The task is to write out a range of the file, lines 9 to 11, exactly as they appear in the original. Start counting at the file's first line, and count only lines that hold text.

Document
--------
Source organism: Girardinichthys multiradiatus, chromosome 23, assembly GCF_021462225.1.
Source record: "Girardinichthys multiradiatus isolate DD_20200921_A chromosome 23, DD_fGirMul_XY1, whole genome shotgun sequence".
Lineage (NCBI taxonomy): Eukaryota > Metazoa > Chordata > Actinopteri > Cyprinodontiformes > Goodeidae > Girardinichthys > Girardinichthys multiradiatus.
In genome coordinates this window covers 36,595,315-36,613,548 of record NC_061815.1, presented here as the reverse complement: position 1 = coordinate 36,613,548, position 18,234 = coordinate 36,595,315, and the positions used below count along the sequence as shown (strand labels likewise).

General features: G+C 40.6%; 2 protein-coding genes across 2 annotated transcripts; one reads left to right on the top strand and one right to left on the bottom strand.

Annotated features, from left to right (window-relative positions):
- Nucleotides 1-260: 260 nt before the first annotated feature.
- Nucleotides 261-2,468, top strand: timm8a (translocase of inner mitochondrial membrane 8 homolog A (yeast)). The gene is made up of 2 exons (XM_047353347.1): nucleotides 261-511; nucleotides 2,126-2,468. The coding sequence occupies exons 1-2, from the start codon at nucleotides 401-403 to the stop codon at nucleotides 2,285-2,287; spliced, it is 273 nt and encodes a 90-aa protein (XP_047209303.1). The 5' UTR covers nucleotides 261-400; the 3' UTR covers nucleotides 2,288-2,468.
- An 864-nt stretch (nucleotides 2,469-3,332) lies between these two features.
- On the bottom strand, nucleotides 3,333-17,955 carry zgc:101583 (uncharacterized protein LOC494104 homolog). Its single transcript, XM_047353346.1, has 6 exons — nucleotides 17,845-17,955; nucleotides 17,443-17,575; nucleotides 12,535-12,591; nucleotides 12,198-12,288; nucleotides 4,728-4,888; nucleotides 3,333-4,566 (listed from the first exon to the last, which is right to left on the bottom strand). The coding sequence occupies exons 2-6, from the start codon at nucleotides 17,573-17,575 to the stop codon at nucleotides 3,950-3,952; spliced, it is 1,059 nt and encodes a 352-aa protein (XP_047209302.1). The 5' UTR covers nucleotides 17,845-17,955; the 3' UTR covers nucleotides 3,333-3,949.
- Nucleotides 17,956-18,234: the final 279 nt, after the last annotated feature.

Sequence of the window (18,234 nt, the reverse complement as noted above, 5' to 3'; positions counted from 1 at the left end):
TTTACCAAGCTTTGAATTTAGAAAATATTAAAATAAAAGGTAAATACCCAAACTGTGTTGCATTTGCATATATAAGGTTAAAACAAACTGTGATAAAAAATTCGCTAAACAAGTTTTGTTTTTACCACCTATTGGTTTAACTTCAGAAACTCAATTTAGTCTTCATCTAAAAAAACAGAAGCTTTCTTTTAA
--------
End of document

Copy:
- An 864-nt stretch (nucleotides 2,469-3,332) lies between these two features.
- On the bottom strand, nucleotides 3,333-17,955 carry zgc:101583 (uncharacterized protein LOC494104 homolog). Its single transcript, XM_047353346.1, has 6 exons — nucleotides 17,845-17,955; nucleotides 17,443-17,575; nucleotides 12,535-12,591; nucleotides 12,198-12,288; nucleotides 4,728-4,888; nucleotides 3,333-4,566 (listed from the first exon to the last, which is right to left on the bottom strand). The coding sequence occupies exons 2-6, from the start codon at nucleotides 17,573-17,575 to the stop codon at nucleotides 3,950-3,952; spliced, it is 1,059 nt and encodes a 352-aa protein (XP_047209302.1). The 5' UTR covers nucleotides 17,845-17,955; the 3' UTR covers nucleotides 3,333-3,949.
- Nucleotides 17,956-18,234: the final 279 nt, after the last annotated feature.